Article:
Bitcoin Mining has been risky business since the emergence of SHA-256 ASICs. If you are a Bitcoin miner, then unless you were one of the lucky people to receive a batch 1 or batch 2 Avalon ASIC, or you have chosen the right company for each new generation of chips, then it is unlikely that you have had a positive ROI thus far. However, that should change in the near future.
What Will Make Bitcoin Mining More Profitable?
The newest generation of Bitcoin Mining ASICs will likely be available soon, utilizing state-of-the-art 20 nm architecture. Once these machines are available, and larger and larger numbers of 28 nm machines are sold, it will be unlikely for a large jump in Bitcoin mining technology to happen in the near future. Even the top end CPU manufacturing companies, Intel and AMD, are still utilizing 28 nm technology in their commercial CPUs, with 22 nm in production. While the technology to create 14 nm chips has been developed, these are still in the prototype stage.
So, if you look back in time to the pre-ASIC era, you can see that Bitcoin mining difficulty was on a very different trajectory. It rose and fell with Bitcoin’s price, as everyone had easy access to the same technology for mining. I believe this will begin to happen again, as ASICs become easier and easier to obtain.
But 28 nm Bitcoin Mining Machines Are Too Expensive!
Yes, at the moment the cost of 28 nm Bitcoin mining machines, or the “coming soon” 20 nm miners, is quite high. When ROI is calculated according to the rate at which difficulty has been increasing, it seems as if these machines will not provide a positive ROI, or will take a very long time to pay for themselves. However, that type of Bitcoin difficulty analysis is flawed.
The recent jumps in difficulty can be attributed to the ASIC war that has been going on, where various companies were racing to improve their technology, and be the first to offer it to their customers. The first commercial Bitcoin mining ASIC, the Avalon 1, was released in early 2013 and used 110 nm technology. Since that time, there have been jumps from 110 nm to 45-55 nm, to 32-40 nm, to 28 nm, and now, possibly to 20 nm. These jumps allowed for ever increasing efficiency, and higher amounts of hashing power in a single machine.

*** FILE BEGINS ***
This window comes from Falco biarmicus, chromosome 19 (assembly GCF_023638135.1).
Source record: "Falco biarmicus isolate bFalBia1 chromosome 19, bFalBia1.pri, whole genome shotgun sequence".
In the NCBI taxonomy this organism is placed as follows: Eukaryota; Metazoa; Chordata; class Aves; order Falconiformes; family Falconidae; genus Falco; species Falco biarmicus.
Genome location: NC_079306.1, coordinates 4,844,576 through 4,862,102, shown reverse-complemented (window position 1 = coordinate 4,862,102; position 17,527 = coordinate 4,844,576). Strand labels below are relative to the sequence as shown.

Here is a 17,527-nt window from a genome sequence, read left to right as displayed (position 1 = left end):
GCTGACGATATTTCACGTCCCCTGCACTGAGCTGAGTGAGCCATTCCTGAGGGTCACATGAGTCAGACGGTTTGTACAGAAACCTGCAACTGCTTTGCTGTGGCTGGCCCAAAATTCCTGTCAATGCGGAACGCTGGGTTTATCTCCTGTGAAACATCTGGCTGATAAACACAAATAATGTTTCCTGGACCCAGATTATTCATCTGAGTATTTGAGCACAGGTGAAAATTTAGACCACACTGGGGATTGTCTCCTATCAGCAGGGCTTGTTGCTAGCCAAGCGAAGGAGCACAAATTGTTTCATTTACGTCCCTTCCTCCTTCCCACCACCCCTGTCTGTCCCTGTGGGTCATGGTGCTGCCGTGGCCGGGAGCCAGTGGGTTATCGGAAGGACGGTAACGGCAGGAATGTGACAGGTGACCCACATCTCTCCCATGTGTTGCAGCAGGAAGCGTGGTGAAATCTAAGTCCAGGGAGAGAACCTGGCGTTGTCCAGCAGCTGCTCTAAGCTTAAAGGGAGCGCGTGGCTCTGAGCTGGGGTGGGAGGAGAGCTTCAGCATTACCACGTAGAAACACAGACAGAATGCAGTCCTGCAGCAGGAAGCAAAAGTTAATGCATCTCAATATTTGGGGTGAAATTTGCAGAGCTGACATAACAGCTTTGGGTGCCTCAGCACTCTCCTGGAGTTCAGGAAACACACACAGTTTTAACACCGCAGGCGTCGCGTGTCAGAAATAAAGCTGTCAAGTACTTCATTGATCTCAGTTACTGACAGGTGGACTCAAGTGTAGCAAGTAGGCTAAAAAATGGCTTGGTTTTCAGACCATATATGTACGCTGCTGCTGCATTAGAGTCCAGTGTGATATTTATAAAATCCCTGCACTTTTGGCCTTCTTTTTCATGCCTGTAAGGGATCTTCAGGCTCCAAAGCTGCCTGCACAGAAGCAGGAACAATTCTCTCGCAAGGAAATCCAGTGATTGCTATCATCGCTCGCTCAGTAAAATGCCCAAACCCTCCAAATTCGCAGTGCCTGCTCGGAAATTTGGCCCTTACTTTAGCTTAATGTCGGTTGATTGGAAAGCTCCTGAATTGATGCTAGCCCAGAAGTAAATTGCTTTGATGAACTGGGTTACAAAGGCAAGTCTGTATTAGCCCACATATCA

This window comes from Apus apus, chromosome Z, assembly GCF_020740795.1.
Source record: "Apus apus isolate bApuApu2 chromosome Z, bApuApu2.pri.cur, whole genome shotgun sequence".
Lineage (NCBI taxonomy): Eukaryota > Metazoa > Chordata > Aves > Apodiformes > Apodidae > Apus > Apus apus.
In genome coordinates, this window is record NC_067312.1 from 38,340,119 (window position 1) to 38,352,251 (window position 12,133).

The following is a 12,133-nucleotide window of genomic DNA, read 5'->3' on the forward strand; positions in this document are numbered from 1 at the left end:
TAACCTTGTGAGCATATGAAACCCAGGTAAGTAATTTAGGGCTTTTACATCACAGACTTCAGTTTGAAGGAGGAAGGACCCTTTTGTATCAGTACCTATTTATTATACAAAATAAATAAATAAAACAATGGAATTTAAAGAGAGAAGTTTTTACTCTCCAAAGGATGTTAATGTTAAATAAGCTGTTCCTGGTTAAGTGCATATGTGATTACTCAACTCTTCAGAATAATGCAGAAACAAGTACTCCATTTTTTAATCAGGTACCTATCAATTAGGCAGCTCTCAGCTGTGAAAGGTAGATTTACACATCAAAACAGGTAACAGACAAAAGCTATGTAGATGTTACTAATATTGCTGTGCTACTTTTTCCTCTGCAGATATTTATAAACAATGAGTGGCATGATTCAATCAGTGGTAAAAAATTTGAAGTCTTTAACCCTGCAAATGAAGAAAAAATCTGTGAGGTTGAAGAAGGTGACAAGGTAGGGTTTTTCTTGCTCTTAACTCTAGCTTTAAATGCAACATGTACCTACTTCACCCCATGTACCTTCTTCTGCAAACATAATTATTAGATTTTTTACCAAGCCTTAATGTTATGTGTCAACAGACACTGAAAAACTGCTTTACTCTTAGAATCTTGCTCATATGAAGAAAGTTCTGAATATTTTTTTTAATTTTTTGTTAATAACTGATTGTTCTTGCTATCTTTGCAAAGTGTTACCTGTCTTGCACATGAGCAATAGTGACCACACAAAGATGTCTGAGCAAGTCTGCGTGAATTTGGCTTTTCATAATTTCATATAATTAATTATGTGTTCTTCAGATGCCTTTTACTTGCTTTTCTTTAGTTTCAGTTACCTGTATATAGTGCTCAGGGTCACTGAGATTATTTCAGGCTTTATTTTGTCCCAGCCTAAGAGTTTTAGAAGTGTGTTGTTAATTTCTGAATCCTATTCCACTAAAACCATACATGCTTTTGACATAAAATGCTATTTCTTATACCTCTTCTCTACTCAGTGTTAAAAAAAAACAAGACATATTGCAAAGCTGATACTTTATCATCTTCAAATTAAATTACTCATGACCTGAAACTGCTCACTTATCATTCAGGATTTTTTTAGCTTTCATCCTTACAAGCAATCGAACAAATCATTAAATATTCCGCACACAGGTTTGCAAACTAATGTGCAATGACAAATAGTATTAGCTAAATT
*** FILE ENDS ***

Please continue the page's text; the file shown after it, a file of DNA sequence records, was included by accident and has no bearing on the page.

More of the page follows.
Now that these Bitcoin mining ASICs are approaching state-of-the-art (at least in terms of the basic chip architecture), the jumps in difficulty should begin to slow. As more companies begin to produce 28 nm or better Bitcoin mining machines, and the current leaders in the industry ramp up production, the price for each machine will drop significantly. The slowing difficulty combined with lower prices will lead to the possibility of a very positive ROI, especially in areas where electricity is cheap, or in cold climates where one can either use the heat produced by the machines in a productive way (like a constant space heater), or use naturally cold air for cooling the machines, thus allowing for higher-than-average overclocking.
So, Should I Buy A Bitcoin Mining ASIC Now?!
I would not suggest purchasing a Bitcoin mining ASIC right now, unless you are getting it for a discounted price. However, keep an eye on the price, and on news releases from the Bitcoin mining machine manufacturers. I expect the best time to buy will be in the next few months, but I cannot predict exactly when.
I have personally owned only a two Bitcoin mining ASICs, and two Scrypt mining ASICs, and I am positive on my investment overall. However, one of the Bitcoin mining ASICs was a batch two Avalon ASIC, which I had when fewer than 1000 ASICs were in the possession of consumers, and it’s ROI was positive enough to completely eclipse the total loss on my other Bitcoin miner. That other miner, a little single from BFL, was ordered at the same time as the Avalon, but arrived 6 months or so later, and unfortunately it died after 3 days. My Avalon actually is still functional, but it is too hot to justify 80 GHs @ 600 Watts right now.
After that point, I ran the numbers on the new Bitcoin miners being produced, and could not justify purchasing any of them, exactly for the reasons stated above. They were all overpriced and destined to become obsolete shortly after, or even before, being shipped. I am happy to see that will not remain the case for much longer, and look forward to getting back into Bitcoin mining this fallwinter.
I won’t get into much detail about Scrypt ASICs beyond the fact that the two I own are GAWMiner Furies, and I basically purchased them because they were small and produced little heat. They are hashing away as I write this, but they are too low powered to do much. If you would like to read a more up to date guide, with information about how to determine Bitcoin mining profitability in 2015, check out “Is Bitcoin Mining Worth It?“